ST. LOUIS -- When Kimmie Meissner awakened Wednesday morning, she opened up her hotel room door and was greeted by a photograph of herself on the cover of USA Today.
Meissner, a 16-year-old who usually acts and dresses like the girl next door, was then teased incessantly by friends in numerous text messages for her seductive pose. Instead of having her hair pulled back in a ponytail, her hair was down and wind blown.
Her two-piece, red-and-gold costume, complete with a Britney Spears midriff, was reminiscent of Kwan's "coming out" party, when she donned heavy makeup for her famous Salome routine. The photo actually was shot back in October, when Olympic hopefuls met with national media in Colorado Springs, Colo.
On the ice, when Meissner wore the outfit earlier this season, it looked mature and appropriate, especially since her routine is to "Queen of Sheba." The photo, however, which has her draped in a white shall, connotes sexuality.
"My dad was kind of nervous," Meissner said. "'That's my little girl.'"
Her mother, Judy, didn't have any problems with the photo.
"I think that anyone who knows her knows that that's not her," Judy Meissner said. "I don't think you can take anything like that too seriously."
Meissner actually won't be wearing that costume at the U.S. Figure Skating Championships this week. She's got a new outfit for this event. But the impact of the photo was made: At these national championships, in which three women will be selected to compete at the upcoming Olympics, it's clear that everyone is pulling out all of the stops.
Meissner, who is vying for a spot along with favorite Sasha Cohen, Alissa Czisny and Emily Hughes, definitely led the way in the discussions.
Only the champion is guaranteed a ticket to Torino. The other two spots are up for grabs, and a special committee of judges, coaches, skaters and other officials will determine those spots in a meeting following the long program Saturday night.
On the ice, Meissner made a strong statement, as well. She landed six triples, including two triple-triple combinations, in practice Wednesday morning. The only thing absent from the otherwise solid routine was a triple axel. She became the first woman since Tonya Harding to land one in competition at the 2005 U.S. Championships.
Meissner doubts she will try one in competition here, since she's been struggling with consistency.
So, even though the triple axel helped Meissner jump into the spotlight, chances are it's too risky.
"It is a little bit frustrating for her," said Meissner's coach, Pam Gregory. "But she wants her focus to be on her overall skating. She was very good last year, but I think she realized, 'If I miss it, what else do I have?' She has improved so much as a skater this year."
One interesting aspect of her strategy is that she has an unusual, but rather simple, jump combination at the end of her program. It's a three-jump combination with a double axel, double toe and double loop. That combination actually is worth almost the same as a triple axel under the new judging system. And because it's at the end of the routine, Meissner even scores bonus points.
No one is missing a trick.
The same is true on the men's side, where there is also a four-way battle for three Olympic spots. The contenders are 2002 Olympic bronze medalist Tim Goebel, two-time national champion Johnny Weir, 2005 world bronze medalist Evan Lysacek and three-time national titlist Michael Weiss.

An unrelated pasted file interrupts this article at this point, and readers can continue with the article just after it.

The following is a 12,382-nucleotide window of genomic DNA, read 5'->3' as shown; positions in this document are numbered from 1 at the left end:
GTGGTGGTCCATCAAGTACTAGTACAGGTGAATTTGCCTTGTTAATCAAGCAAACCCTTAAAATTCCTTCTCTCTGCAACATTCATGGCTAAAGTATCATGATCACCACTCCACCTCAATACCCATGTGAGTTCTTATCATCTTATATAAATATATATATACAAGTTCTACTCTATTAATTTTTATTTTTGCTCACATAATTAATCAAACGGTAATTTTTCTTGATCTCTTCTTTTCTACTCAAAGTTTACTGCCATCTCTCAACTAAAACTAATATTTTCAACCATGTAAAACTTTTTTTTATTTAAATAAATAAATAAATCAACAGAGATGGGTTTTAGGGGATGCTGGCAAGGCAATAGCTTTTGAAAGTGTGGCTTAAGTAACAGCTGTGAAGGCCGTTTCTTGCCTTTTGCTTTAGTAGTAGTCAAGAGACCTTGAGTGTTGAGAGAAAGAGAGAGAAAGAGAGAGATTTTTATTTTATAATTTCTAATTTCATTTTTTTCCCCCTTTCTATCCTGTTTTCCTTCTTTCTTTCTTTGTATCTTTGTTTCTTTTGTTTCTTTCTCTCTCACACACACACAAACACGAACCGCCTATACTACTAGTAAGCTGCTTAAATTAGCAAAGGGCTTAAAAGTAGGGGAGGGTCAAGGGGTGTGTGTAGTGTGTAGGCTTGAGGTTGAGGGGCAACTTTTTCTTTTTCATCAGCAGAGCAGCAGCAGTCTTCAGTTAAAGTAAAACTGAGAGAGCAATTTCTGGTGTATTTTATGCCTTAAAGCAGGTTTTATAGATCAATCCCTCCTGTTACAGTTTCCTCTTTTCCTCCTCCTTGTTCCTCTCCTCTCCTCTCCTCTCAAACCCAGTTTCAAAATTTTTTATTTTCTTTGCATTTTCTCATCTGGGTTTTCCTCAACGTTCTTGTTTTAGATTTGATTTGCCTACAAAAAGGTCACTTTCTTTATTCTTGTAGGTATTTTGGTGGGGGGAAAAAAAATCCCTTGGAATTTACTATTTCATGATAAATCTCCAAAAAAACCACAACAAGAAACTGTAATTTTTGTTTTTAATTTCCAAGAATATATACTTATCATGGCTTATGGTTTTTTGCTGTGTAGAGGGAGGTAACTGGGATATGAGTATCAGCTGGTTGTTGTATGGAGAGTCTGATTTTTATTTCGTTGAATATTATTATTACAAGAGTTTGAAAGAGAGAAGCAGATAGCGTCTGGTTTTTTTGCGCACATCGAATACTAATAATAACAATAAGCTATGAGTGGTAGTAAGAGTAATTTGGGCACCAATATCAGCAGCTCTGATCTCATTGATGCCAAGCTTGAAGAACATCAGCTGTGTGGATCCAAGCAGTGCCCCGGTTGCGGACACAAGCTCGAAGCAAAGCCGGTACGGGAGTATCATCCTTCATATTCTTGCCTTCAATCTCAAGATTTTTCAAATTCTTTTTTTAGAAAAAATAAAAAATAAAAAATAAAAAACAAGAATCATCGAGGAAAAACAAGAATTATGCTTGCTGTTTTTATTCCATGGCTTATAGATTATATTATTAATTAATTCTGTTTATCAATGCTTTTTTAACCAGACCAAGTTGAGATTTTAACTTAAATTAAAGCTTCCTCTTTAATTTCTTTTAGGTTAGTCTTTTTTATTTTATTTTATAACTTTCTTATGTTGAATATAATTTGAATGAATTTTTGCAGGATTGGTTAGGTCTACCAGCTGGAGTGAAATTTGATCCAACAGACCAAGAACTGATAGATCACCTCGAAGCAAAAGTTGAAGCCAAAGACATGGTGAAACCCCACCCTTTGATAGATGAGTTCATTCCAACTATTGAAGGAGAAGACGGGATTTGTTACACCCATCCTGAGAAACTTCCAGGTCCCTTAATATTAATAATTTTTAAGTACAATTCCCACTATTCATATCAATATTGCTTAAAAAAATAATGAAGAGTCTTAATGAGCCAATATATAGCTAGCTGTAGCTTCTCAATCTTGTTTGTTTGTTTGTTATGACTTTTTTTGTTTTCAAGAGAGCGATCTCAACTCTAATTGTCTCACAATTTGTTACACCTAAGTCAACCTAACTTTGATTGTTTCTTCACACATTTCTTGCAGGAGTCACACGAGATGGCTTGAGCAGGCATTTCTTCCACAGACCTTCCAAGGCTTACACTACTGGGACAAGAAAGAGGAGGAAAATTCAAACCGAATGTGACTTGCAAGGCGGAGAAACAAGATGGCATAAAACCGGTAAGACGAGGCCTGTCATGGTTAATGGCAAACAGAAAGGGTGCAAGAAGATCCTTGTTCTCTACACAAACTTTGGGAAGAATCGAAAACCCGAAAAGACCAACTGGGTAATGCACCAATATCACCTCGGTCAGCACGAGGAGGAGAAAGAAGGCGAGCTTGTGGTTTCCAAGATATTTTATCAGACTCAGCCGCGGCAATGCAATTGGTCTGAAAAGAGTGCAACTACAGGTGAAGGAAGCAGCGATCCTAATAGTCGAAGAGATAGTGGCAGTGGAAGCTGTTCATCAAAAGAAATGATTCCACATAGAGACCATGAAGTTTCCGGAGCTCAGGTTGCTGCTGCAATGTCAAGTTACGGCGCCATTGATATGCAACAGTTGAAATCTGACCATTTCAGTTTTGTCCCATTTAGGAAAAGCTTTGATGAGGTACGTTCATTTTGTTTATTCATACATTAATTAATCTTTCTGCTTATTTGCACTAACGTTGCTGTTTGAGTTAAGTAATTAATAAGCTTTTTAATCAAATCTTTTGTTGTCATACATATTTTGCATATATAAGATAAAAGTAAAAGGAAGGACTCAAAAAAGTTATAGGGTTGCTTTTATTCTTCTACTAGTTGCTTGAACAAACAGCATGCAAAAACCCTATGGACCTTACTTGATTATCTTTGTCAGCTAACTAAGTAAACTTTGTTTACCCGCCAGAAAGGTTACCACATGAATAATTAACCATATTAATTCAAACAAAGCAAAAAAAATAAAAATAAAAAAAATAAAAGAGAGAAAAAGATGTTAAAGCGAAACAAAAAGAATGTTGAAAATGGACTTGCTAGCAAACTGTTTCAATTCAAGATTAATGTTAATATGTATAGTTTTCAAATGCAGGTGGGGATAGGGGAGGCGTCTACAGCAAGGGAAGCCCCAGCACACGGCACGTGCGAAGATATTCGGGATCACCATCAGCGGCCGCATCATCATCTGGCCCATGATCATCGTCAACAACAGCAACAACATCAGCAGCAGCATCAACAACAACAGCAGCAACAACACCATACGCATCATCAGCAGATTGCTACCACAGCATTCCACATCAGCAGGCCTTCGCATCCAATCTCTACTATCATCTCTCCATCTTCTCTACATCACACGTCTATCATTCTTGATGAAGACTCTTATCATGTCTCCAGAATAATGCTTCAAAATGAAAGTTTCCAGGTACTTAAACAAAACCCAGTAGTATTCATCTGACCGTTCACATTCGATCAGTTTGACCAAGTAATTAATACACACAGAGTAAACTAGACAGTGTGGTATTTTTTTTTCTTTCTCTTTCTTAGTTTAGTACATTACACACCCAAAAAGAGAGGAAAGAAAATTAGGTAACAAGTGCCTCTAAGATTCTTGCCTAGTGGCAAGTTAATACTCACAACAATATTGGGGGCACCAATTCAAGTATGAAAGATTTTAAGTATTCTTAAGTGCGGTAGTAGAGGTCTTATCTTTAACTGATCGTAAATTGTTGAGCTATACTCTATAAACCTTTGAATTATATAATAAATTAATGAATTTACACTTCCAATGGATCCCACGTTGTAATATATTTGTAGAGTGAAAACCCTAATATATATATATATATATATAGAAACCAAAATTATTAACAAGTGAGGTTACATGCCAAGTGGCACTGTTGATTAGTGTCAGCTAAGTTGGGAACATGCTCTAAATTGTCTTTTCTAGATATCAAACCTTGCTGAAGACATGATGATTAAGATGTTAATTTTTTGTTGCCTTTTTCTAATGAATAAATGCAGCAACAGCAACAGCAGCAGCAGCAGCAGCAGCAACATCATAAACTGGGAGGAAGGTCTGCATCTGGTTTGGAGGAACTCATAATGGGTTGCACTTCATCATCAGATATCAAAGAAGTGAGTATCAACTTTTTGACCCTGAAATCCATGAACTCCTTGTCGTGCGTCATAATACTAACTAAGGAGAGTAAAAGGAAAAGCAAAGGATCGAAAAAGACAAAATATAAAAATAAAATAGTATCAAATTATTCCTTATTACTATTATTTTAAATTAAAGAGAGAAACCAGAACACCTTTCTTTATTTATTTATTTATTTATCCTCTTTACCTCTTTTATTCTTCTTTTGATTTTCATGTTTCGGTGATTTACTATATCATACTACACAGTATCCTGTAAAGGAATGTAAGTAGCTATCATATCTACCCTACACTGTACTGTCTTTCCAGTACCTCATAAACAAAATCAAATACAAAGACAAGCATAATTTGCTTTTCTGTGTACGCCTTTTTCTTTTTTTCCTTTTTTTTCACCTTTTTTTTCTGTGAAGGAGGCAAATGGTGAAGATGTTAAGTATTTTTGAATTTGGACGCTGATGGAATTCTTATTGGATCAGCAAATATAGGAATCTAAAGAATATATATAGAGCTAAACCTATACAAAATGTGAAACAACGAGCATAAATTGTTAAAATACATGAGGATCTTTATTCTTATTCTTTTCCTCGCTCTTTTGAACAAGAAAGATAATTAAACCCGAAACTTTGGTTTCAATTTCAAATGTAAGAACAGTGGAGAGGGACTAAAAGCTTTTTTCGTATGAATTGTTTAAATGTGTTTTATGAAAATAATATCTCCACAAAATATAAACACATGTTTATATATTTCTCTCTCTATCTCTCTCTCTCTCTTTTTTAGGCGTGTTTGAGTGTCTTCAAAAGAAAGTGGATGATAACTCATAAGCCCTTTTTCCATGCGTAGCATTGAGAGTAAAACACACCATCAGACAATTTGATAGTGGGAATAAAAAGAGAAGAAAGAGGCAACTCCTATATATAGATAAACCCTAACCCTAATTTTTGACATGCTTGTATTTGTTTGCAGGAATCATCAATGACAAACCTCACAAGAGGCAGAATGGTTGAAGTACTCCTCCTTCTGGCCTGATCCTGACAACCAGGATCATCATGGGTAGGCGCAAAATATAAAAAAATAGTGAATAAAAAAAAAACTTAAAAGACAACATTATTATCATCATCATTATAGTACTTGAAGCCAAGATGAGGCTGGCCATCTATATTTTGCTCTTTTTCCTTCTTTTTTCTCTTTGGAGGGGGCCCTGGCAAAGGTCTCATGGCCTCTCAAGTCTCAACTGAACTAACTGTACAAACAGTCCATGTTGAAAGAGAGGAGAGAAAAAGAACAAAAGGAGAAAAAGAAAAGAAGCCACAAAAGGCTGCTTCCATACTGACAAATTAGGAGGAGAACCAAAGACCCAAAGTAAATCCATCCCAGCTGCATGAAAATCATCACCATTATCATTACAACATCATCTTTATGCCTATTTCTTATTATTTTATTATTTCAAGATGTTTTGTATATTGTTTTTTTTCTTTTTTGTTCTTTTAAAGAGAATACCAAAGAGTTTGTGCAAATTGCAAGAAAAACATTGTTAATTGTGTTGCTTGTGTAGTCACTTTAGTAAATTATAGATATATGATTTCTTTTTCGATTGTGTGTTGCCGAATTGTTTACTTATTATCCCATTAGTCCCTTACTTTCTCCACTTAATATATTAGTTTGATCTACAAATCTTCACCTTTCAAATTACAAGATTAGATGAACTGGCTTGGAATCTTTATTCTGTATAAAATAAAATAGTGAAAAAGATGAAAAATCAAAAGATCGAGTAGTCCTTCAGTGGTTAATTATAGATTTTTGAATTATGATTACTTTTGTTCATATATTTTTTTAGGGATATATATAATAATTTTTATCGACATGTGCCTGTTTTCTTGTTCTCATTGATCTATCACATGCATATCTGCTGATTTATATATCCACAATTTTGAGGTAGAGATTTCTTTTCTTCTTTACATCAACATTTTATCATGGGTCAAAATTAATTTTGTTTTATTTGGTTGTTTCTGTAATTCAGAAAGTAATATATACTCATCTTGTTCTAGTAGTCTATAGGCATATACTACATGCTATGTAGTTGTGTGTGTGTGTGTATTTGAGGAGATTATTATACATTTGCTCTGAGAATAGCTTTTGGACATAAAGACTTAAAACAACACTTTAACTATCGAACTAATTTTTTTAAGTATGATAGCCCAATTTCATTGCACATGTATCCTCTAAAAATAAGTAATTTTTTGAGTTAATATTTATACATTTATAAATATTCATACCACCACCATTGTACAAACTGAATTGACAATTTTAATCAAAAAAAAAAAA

Each one has their own storyline and game plan, too.
Goebel is competing in his 13th and final national championships, and hopes his past Olympic success will help him now. Weir has struggled through a horrible season, battling personal problems (which he declined to make public) and poor skating.
Lysacek is hoping his injury troubles are behind him and Weiss is looking for a major rebound after placing fifth at nationals last year.
Goebel, dubbed the "Quad King" after performing three quadruple jumps in one program, is now hoping to land one here. He landed three in his long program in Salt Lake City four years ago.
"The base value for the quad is much too low," Goebel said.
Goebel plans on hanging up his competitive skates after this season. He has considered remaining in the sport as a skating judging official.
Weir, meanwhile, had to completely revamp both his short and long programs to ensure that he would earn as many points under the new scoring system as possible. After they were initially choreographed over the summer in Simsbury, Conn., he was informed that he wouldn't have a successful season.
"Judges basically told me if you don't change them, you won't get results," Weir said. "It's such a pressure filled year. Every federation wants their skater to be the best naturally, and for their own medal counts. They were pushing me for my own good and for their own medal counts."
Weir has always beat to his own drum, whether it was by wearing eccentric costumes or saying things that didn't jive with skating officials. He said he's not going to hinge his life's worth on whether or not he makes the Olympic team. Still, he's not in this to lose, either.
"I've come back to be the three-time national champion," Weir said. "I haven't come back to be two-time national champ and one time bronze medalist or silver medalist. That's not how I play this game."
Or is it?
One fan has pushed her passion for Johnny Weir pretty far. She got his autographed signature tattooed on her ankle. ... Alissa Czisny isn't betting against Michelle Kwan. There has been much debate as to whether the nine-time U.S. champion will be granted a spot on the team since she withdrew from nationals with a pulled groin. "I'm guessing they'll give her a spot on the team," Czisny said. "It's just important for us to focus on our skating."
Amy Rosewater is a freelance writer based in Baltimore.